A DVD copy of Spirited Away has sat in my room for over a month, still shrink-wrapped. I’ve wanted to watch it for years—or, should I say, re-watch it. I first saw it when I was twelve, before I knew what anime was. I hated it. It was dark and bizarre, and I didn’t know what to make of it. Three and a half years later, I stumbled across Naruto and was sucked into anime fandom. I stuck mostly to TV series, but I kept hearing about Hayao Miyazaki and Studio Ghibli. After a few more years, I heard that Spirited Away won awards, and I often heard people call it their favorite Miyazaki film. Clearly, this movie—just a strange memory by now—was part of a greater legacy, one that, as an anime fan, I wanted to better understand.
I’m getting ready to put on the movie as I write this. But if I really want to know more about anime’s rich history, there are other, older titles I need to stop procrastinating on, including Ghost in the Shell, Akira, and at least a few more episodes each of Dragonball and Astro Boy (not to mention some of the anime Medieval Otaku writes about in his articles). I’d also benefit from reading old manga, especially that by the iconic Osamu Tesuka. Ideally, I’d spend time with even older Japanese art and literature. Why? So I can spout knowledge about “classics”? No. By learning about anime’s history, I can learn more about what’s inspired today’s creators, and better understand their references. And as a lifelong story lover, I love learning the heritage of any story-telling medium. It makes the current literature that much richer.
When I first think about anime history, my mind goes back about a hundred years, to animation’s earliest days. But as I indicated above, the history stretches further into the past, through days of woodcut printing and old fables. Anime classics are only the latest Japanese aspects of a worldwide storytelling heritage. If we forget that, we do ourselves and our predecessors a disfavor.
Why dwell on this now, in this post? Different kinds of heritage have been on my mind lately. Part of it comes from volunteering at a thrift store where people carelessly toss aside 100-year-old books and 200-year-old Bibles. A larger part of it comes from conversations about Catholicism and Church history, and from reading 1 Kings—part of Israel’s history and my Christian heritage. As I do, I realize how shortsighted we often are. Sometimes, American Protestants like to talk about “our Christian heritage.” Such conversations recall our Founding Fathers—who we wishfully repaint as faithful Christians—and occasionally go as far back as the Mayflower. And these conversations are usually, in my experience, fear-induced reactions to current events, such as the legalization of gay marriage, fear for our religious rights, abortion, etc. This can lead to political activism, even beneficial activism, but I think it’s healthier to step back and take a much broader view. By looking at a history between us and God that stretches back several thousand years, we can gain a lot: a bigger picture that emphasizes God’s role, rather than our own.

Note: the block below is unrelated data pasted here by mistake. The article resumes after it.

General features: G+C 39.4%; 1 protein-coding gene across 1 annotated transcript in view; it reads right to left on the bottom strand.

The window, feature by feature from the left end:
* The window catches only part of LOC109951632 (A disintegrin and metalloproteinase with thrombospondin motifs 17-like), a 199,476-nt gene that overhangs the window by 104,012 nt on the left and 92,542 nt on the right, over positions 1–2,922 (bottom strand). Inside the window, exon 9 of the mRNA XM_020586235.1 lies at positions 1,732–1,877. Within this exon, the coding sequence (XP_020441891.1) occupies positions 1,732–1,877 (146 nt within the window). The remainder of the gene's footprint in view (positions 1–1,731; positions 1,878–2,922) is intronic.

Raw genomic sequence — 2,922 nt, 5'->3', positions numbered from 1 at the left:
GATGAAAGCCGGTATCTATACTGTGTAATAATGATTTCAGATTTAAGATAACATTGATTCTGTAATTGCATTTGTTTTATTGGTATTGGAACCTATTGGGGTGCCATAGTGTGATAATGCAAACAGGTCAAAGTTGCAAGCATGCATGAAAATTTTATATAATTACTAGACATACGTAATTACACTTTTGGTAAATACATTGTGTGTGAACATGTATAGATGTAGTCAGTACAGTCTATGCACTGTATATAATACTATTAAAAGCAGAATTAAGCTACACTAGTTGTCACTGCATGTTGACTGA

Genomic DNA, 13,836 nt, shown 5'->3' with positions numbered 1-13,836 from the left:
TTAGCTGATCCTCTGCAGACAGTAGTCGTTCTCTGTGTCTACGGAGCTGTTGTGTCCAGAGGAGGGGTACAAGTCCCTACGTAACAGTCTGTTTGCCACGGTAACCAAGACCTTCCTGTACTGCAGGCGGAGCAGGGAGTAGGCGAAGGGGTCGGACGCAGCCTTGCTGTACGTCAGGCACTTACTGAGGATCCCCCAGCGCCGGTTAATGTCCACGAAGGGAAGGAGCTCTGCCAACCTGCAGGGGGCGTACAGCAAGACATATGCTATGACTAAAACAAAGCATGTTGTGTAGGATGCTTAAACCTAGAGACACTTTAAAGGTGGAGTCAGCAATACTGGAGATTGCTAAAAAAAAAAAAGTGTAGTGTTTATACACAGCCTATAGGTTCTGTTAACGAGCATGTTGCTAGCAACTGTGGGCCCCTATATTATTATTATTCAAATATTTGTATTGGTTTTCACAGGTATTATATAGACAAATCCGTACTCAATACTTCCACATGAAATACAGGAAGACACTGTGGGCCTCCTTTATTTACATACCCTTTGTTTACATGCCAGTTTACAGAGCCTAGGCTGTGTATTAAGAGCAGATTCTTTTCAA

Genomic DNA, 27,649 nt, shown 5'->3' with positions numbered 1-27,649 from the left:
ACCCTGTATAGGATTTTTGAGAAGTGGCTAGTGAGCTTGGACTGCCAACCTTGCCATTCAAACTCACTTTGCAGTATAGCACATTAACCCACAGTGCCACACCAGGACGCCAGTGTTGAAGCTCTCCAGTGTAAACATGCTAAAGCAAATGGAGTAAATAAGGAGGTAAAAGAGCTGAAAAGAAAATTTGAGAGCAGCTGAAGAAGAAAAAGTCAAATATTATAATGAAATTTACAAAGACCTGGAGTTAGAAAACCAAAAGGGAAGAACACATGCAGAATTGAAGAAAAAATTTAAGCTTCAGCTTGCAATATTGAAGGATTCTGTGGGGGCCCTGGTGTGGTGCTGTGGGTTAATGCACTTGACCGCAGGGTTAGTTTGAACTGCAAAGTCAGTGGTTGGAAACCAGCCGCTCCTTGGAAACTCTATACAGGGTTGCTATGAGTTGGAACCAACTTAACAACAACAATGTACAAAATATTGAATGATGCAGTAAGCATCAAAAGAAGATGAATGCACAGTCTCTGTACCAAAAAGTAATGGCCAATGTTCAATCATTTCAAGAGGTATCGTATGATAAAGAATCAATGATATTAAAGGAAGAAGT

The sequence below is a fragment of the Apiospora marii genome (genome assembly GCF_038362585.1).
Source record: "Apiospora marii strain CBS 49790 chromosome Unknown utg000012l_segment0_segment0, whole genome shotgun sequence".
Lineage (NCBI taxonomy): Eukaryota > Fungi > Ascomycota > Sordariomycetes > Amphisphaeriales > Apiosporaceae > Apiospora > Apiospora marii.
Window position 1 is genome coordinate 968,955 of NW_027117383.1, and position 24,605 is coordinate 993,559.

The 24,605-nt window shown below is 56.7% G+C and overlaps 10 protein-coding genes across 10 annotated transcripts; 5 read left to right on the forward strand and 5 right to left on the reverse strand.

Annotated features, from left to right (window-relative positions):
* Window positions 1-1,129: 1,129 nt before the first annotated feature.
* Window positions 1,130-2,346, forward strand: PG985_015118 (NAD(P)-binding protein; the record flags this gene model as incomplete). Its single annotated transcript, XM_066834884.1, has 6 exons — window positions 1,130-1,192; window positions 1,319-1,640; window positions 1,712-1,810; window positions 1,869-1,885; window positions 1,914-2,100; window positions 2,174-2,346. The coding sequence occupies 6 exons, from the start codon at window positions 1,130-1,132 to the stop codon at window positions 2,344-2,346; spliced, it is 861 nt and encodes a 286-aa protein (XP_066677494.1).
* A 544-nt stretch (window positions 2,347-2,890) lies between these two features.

When I read the Old Testament, the theme of remembering stands out to me. The Israelites are commanded to remember what God has done for them, and to pass on his great works and his laws to generations to come. In the historical Bible books, authors carefully record Israel’s history and God’s sovereignty throughout. In the Psalms, poets tell the people to remember and teach God’s wondrous works. They remind Israel of the times they have been unfaithful, and of God’s continued faithfulness (i.e. Psalm 78). One of my favorite Psalms, Psalm 136, highlights God’s fierce love as the psalmist recalls his great works, both as Creator and as Israel’s God.
Remembering what the Lord has done, from the ancient days to last week and all the centuries between, gives us a chance to glorify him. It can also provide a warning, as we remember what happens when his people depart from his ways—not only as the Israelites did, but as the Church sometimes has. It is also valuable to look at Church history, to read the teachings of our predecessors. All of these things gives us context, a chance to glorify God, and much more. Remembering “Christian heritage” shouldn’t be about securing our identity and safety in our own country, but rather about glorifying God and seeking to follow his ways.
Now, back watching Spirited Away…. I watch it with a better grasp of cultural context than I did almost ten years ago. I value it more because I know more about the director, Japanese anime, animation, and even film history. I’m a little more mature, too. I watch with more respect, and I’m excited to see artistic beauty that reflects God’s creativity. At the same time, I anticipate proof of darker heritage, elements sprouting from a worldview that does not include the Lord God, and is instead influenced primarily by Shintoism. I am no student of Japanese culture, but I know enough about their history and about Miyazaki to expect this.
As I start to watch Spirited Away, I recognize some things from Shintoism. The neglected shrines that Chihiro’s family drives by are the first obvious elements. The fact that they’re neglected does not bode well. A few minutes later, as the family gets out of the car to explore, I notice statues that I don’t think are purely decorative. But there are other parts of the story I don’t know how to place. I wonder how many cues I miss because I don’t know enough about Japanese culture. Finishing the movie will help, of course. So will watching bonus features and, eventually, re-watching the film. But that can’t replace a dedicated study of Japanese folktales, literature, and mythology.
And in my daily life, nothing can replace a dedicated study of the Lord’s Word and what he has done for us throughout the ages.